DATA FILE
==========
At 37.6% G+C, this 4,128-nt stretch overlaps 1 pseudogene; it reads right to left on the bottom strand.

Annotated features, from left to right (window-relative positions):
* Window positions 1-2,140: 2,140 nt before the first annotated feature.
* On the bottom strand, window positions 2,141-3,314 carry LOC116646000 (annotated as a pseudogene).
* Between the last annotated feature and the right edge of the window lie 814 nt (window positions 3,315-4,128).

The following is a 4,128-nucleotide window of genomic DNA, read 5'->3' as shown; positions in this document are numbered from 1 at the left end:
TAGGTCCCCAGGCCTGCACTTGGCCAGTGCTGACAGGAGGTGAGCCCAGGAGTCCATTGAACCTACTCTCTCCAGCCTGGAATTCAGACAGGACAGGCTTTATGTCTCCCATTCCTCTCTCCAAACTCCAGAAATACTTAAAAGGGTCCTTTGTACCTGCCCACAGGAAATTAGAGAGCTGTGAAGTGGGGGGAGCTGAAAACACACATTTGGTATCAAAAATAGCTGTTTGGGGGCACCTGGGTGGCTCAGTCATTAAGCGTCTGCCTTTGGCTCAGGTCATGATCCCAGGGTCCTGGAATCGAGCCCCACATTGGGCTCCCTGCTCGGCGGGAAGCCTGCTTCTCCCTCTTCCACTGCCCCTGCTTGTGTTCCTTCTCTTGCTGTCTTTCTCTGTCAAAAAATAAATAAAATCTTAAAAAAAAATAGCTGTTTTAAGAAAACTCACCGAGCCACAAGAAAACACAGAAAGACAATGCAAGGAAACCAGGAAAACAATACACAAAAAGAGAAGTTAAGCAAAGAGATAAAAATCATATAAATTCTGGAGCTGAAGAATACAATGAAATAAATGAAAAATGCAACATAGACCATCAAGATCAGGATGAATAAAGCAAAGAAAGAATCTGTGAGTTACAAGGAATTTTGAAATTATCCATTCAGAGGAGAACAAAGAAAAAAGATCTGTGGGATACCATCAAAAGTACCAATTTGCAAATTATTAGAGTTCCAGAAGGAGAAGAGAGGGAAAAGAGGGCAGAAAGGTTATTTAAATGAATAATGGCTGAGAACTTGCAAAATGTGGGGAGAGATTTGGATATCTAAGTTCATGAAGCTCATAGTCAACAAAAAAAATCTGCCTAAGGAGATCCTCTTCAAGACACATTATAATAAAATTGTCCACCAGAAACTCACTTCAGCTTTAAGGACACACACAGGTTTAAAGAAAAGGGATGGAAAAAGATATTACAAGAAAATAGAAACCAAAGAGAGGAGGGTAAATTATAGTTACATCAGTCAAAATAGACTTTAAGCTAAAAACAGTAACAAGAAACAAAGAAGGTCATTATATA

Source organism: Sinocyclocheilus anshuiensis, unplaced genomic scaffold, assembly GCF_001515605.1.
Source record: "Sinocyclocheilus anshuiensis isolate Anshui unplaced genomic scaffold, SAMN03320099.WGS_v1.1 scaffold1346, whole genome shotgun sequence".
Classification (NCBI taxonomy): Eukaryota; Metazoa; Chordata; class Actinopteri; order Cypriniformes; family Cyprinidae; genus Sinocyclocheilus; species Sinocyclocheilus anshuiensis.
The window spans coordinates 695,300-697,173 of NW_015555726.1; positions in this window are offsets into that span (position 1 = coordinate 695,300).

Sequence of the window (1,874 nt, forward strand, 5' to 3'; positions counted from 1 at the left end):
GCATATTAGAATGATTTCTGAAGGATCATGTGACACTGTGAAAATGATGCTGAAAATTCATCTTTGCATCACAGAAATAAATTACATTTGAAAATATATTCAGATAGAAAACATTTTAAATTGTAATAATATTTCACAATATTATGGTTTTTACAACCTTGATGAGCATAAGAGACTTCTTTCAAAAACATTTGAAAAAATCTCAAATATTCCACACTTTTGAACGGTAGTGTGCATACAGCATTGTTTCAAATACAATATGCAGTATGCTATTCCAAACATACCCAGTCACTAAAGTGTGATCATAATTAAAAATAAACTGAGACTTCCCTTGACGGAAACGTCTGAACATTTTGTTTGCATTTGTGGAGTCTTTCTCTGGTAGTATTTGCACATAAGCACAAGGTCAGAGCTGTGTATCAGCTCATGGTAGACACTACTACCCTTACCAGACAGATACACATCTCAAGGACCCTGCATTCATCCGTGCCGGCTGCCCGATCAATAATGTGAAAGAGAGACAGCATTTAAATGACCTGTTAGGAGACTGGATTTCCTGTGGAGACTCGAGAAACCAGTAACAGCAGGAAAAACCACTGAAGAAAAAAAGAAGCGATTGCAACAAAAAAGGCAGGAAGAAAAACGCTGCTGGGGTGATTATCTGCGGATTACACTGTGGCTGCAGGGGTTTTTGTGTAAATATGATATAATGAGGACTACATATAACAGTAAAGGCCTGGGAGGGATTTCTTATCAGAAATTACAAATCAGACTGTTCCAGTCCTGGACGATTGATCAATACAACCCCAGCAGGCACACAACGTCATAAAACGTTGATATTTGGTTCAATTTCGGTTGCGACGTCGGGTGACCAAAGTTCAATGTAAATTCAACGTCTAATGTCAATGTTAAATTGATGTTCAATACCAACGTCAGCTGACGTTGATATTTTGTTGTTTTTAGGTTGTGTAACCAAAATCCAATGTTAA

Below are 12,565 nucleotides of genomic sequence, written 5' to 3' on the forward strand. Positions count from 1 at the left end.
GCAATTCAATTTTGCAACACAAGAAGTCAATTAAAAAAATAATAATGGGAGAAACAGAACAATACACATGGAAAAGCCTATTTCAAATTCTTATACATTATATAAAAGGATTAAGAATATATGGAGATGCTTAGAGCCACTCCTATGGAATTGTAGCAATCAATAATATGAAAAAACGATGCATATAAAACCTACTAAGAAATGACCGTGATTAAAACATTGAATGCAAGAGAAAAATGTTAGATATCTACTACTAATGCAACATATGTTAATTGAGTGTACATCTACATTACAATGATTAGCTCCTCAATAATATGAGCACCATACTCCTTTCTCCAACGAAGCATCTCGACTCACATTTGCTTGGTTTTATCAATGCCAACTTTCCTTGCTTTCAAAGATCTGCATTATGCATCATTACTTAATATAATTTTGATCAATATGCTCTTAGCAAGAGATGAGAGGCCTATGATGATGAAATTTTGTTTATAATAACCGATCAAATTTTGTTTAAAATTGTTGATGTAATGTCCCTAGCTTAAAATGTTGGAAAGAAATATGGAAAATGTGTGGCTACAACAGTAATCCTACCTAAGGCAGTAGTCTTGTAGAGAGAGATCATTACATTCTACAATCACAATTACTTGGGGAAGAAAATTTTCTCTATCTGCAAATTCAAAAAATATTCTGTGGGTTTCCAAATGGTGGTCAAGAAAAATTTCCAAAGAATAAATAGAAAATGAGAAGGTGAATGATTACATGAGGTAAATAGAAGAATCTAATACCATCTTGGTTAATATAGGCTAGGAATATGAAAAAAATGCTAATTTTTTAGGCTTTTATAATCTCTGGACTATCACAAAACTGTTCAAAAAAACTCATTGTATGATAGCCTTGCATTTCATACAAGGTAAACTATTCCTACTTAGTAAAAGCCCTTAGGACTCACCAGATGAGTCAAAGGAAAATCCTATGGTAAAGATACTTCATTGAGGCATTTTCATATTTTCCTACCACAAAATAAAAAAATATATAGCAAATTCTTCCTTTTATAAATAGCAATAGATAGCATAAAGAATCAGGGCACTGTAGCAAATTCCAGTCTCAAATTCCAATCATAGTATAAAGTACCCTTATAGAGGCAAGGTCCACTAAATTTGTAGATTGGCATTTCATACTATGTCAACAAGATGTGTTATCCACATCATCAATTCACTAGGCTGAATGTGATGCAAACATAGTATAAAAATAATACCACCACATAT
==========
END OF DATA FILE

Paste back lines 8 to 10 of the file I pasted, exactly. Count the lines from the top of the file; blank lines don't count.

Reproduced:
Source organism: Sinocyclocheilus anshuiensis, unplaced genomic scaffold, assembly GCF_001515605.1.
Source record: "Sinocyclocheilus anshuiensis isolate Anshui unplaced genomic scaffold, SAMN03320099.WGS_v1.1 scaffold1346, whole genome shotgun sequence".
Classification (NCBI taxonomy): Eukaryota; Metazoa; Chordata; class Actinopteri; order Cypriniformes; family Cyprinidae; genus Sinocyclocheilus; species Sinocyclocheilus anshuiensis.